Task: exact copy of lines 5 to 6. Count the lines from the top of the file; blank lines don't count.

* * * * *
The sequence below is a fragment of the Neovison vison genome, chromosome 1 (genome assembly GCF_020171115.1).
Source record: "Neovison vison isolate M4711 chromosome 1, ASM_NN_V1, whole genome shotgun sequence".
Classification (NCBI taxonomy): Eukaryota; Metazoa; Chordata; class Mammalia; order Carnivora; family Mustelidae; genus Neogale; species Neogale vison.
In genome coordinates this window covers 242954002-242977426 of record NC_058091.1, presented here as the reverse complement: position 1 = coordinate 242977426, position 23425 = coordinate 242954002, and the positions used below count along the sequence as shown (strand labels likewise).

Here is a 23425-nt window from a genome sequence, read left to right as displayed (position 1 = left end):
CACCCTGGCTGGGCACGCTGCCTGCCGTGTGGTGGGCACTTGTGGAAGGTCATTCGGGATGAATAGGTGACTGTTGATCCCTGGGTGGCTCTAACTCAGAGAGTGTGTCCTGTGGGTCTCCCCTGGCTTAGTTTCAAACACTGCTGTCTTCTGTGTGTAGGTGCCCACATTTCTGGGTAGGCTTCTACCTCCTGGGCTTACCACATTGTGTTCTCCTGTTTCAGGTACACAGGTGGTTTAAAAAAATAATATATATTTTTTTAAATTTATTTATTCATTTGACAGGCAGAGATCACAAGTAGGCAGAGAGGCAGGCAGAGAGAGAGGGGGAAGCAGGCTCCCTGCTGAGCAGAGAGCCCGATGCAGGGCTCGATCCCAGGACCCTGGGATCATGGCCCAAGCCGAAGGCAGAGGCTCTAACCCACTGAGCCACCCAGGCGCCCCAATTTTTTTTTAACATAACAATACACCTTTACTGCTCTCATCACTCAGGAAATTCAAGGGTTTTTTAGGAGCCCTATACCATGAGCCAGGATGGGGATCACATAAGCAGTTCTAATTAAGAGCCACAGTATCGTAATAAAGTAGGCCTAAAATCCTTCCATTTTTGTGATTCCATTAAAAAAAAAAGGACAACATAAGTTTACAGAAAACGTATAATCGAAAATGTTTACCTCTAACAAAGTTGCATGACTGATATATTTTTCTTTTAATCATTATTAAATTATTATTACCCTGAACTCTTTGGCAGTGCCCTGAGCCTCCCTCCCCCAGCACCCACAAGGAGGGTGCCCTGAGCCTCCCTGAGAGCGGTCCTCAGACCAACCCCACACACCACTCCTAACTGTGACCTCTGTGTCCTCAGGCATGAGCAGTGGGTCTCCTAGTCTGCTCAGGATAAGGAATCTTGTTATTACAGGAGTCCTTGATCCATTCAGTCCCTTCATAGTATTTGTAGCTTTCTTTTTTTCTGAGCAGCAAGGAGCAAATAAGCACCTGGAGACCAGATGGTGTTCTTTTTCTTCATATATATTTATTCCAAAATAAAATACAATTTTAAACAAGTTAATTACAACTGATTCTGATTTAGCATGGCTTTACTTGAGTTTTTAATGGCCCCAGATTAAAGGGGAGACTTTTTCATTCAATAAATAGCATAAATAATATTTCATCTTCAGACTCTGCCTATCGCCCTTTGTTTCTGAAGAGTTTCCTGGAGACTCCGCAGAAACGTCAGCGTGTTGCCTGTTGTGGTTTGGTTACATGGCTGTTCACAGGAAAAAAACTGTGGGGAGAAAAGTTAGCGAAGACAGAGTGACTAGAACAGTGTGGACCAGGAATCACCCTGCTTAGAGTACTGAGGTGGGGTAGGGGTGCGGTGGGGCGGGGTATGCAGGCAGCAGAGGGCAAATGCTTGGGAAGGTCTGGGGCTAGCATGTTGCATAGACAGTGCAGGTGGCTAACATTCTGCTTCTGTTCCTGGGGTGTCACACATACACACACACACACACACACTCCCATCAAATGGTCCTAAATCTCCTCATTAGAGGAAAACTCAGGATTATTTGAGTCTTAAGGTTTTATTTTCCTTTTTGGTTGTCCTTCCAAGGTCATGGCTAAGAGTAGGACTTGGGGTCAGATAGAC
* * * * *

Here is a 23425-nt window from a genome sequence, read left to right as displayed (position 1 = left end):
CACCCTGGCTGGGCACGCTGCCTGCCGTGTGGTGGGCACTTGTGGAAGGTCATTCGGGATGAATAGGTGACTGTTGATCCCTGGGTGGCTCTAACTCAGAGAGTGTGTCCTGTGGGTCTCCCCTGGCTTAGTTTCAAACACTGCTGTCTTCTGTGTGTAGGTGCCCACATTTCTGGGTAGGCTTCTACCTCCTGGGCTTACCACATTGTGTTCTCCTGTTTCAGGTACACAGGTGGTTTAAAAAAATAATATATATTTTTTTAAATTTATTTATTCATTTGACAGGCAGAGATCACAAGTAGGCAGAGAGGCAGGCAGAGAGAGAGGGGGAAGCAGGCTCCCTGCTGAGCAGAGAGCCCGATGCAGGGCTCGATCCCAGGACCCTGGGATCATGGCCCAAGCCGAAGGCAGAGGCTCTAACCCACTGAGCCACCCAGGCGCCCCAATTTTTTTTTAACATAACAATACACCTTTACTGCTCTCATCACTCAGGAAATTCAAGGGTTTTTTAGGAGCCCTATACCATGAGCCAGGATGGGGATCACATAAGCAGTTCTAATTAAGAGCCACAGTATCGTAATAAAGTAGGCCTAAAATCCTTCCATTTTTGTGATTCCATTAAAAAAAAAAGGACAACATAAGTTTACAGAAAACGTATAATCGAAAATGTTTACCTCTAACAAAGTTGCATGACTGATATATTTTTCTTTTAATCATTATTAAATTATTATTACCCTGAACTCTTTGGCAGTGCCCTGAGCCTCCCTCCCCCAGCACCCACAAGGAGGGTGCCCTGAGCCTCCCTGAGAGCGGTCCTCAGACCAACCCCACACACCACTCCTAACTGTGACCTCTGTGTCCTCAGGCATGAGCAGTGGGTCTCCTAGTCTGCTCAGGATAAGGAATCTTGTTATTACAGGAGTCCTTGATCCATTCAGTCCCTTCATAGTATTTGTAGCTTTCTTTTTTTCTGAGCAGCAAGGAGCAAATAAGCACCTGGAGACCAGATGGTGTTCTTTTTCTTCATATATATTTATTCCAAAATAAAATACAATTTTAAACAAGTTAATTACAACTGATTCTGATTTAGCATGGCTTTACTTGAGTTTTTAATGGCCCCAGATTAAAGGGGAGACTTTTTCATTCAATAAATAGCATAAATAATATTTCATCTTCAGACTCTGCCTATCGCCCTTTGTTTCTGAAGAGTTTCCTGGAGACTCCGCAGAAACGTCAGCGTGTTGCCTGTTGTGGTTTGGTTACATGGCTGTTCACAGGAAAAAAACTGTGGGGAGAAAAGTTAGCGAAGACAGAGTGACTAGAACAGTGTGGACCAGGAATCACCCTGCTTAGAGTACTGAGGTGGGGTAGGGGTGCGGTGGGGCGGGGTATGCAGGCAGCAGAGGGCAAATGCTTGGGAAGGTCTGGGGCTAGCATGTTGCATAGACAGTGCAGGTGGCTAACATTCTGCTTCTGTTCCTGGGGTGTCACACATACACACACACACACACACACTCCCATCAAATGGTCCTAAATCTCCTCATTAGAGGAAAACTCAGGATTATTTGAGTCTTAAGGTTTTATTTTCCTTTTTGGTTGTCCTTCCAAGGTCATGGCTAAGAGTAGGACTTGGGGTCAGATAGAC